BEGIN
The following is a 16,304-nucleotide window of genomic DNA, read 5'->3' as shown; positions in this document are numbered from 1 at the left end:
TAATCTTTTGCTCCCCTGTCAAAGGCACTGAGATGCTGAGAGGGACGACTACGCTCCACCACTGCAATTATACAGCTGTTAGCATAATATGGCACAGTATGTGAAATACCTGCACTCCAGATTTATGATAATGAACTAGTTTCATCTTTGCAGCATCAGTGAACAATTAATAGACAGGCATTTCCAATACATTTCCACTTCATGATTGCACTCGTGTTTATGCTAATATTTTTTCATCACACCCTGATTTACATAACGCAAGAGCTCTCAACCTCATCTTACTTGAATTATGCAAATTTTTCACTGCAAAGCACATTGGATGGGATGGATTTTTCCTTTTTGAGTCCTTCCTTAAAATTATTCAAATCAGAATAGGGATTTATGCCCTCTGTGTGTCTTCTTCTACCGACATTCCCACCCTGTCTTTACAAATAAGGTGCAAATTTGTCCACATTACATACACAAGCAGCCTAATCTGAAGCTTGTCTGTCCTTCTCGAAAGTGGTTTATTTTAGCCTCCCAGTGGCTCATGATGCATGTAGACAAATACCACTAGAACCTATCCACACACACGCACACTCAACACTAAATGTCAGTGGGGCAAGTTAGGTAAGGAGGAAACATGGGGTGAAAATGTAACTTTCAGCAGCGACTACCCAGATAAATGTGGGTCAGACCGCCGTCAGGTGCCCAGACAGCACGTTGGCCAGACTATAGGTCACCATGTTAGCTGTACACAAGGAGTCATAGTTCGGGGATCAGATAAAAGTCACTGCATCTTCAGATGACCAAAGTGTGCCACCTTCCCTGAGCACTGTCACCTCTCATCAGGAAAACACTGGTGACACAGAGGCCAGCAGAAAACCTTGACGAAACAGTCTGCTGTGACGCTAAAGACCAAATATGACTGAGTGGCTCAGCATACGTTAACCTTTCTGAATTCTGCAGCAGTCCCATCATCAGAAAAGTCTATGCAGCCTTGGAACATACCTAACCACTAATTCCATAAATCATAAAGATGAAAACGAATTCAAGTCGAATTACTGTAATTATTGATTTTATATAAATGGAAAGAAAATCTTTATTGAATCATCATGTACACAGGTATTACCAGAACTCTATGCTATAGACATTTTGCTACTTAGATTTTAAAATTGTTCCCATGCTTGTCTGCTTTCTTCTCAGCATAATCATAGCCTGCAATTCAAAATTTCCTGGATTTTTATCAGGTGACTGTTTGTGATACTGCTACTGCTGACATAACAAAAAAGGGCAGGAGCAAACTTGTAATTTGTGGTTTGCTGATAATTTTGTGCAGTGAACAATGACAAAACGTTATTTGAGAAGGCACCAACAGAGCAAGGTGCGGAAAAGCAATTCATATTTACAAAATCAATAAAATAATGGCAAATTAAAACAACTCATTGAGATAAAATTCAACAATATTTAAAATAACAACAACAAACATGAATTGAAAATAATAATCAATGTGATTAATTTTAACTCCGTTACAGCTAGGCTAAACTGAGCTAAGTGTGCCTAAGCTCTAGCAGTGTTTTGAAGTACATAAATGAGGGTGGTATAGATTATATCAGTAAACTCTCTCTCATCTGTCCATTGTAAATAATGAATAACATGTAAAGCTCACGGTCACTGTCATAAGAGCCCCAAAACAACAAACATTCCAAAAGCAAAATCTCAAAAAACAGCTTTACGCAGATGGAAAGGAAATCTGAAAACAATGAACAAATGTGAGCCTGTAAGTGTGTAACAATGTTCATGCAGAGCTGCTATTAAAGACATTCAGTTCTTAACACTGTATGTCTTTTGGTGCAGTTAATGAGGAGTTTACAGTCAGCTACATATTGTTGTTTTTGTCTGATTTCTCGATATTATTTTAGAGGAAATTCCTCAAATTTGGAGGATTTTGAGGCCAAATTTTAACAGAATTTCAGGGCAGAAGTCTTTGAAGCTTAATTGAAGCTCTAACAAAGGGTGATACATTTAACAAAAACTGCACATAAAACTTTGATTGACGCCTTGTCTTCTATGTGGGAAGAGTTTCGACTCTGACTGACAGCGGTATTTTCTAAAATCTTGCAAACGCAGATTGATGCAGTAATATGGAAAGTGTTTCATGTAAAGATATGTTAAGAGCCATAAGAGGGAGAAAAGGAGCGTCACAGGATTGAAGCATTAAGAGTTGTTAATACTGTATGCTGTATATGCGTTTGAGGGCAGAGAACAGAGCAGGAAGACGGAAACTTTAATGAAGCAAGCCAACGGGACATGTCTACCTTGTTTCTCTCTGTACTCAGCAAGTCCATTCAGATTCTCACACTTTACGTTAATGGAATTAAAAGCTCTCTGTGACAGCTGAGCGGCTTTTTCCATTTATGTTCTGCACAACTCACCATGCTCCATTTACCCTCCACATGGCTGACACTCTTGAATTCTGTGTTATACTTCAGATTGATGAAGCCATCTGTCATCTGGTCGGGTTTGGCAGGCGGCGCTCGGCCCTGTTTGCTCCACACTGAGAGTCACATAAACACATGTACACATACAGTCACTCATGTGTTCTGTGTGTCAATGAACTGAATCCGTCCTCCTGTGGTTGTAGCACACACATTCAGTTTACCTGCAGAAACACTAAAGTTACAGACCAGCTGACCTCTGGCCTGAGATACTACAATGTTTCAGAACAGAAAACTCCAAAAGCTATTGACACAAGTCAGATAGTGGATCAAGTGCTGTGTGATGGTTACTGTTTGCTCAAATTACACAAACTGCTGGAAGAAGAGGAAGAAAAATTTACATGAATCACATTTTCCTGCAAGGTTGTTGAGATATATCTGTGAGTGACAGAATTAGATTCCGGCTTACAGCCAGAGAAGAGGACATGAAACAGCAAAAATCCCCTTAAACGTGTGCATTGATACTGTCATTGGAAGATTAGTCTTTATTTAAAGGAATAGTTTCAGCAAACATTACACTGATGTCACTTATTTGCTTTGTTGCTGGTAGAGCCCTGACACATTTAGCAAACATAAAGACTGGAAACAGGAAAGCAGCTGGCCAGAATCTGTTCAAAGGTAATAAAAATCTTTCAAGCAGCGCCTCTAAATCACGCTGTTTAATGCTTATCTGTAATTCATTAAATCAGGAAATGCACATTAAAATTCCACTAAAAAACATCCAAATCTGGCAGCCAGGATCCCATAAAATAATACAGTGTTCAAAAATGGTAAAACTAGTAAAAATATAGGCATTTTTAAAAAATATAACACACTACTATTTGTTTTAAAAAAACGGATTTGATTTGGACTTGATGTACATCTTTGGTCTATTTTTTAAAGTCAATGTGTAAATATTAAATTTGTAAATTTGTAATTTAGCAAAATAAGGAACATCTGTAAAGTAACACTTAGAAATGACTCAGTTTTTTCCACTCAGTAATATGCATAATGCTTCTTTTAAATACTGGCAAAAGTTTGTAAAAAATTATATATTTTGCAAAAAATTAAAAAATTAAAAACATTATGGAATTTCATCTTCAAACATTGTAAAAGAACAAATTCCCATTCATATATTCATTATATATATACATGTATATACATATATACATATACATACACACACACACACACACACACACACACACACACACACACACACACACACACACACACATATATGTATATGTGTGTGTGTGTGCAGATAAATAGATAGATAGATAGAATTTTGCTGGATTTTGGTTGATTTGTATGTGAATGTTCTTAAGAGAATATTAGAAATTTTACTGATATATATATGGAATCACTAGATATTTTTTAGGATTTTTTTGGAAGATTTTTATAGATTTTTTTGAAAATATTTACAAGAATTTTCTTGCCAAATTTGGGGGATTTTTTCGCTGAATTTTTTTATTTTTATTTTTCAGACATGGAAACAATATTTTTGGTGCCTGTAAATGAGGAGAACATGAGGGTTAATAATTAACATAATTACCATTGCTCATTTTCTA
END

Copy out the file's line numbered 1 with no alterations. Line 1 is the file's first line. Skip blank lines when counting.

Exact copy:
The following is a 16,304-nucleotide window of genomic DNA, read 5'->3' as shown; positions in this document are numbered from 1 at the left end: